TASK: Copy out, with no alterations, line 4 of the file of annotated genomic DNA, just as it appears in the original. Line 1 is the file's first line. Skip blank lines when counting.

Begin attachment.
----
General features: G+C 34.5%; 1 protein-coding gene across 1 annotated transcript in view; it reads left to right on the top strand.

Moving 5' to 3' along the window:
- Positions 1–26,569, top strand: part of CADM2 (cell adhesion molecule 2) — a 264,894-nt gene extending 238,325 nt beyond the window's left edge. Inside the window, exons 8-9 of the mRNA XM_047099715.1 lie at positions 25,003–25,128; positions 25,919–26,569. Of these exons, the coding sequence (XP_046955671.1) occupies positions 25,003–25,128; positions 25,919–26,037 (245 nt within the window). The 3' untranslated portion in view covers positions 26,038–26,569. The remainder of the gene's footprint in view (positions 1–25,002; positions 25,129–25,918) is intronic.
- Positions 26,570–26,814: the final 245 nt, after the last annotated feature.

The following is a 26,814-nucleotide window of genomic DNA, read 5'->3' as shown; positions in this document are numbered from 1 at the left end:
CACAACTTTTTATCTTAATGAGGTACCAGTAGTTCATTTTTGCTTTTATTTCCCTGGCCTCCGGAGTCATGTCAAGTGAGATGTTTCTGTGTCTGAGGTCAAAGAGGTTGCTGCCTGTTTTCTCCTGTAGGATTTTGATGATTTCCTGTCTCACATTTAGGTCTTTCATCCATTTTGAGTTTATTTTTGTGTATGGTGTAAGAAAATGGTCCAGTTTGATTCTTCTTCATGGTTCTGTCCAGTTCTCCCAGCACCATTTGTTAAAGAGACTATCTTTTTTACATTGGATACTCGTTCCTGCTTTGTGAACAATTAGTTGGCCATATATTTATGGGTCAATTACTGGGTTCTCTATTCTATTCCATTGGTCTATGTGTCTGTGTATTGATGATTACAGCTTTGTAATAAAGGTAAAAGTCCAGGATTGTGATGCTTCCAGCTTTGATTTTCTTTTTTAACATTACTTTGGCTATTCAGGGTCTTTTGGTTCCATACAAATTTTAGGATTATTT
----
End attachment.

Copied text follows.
- Positions 26,570–26,814: the final 245 nt, after the last annotated feature.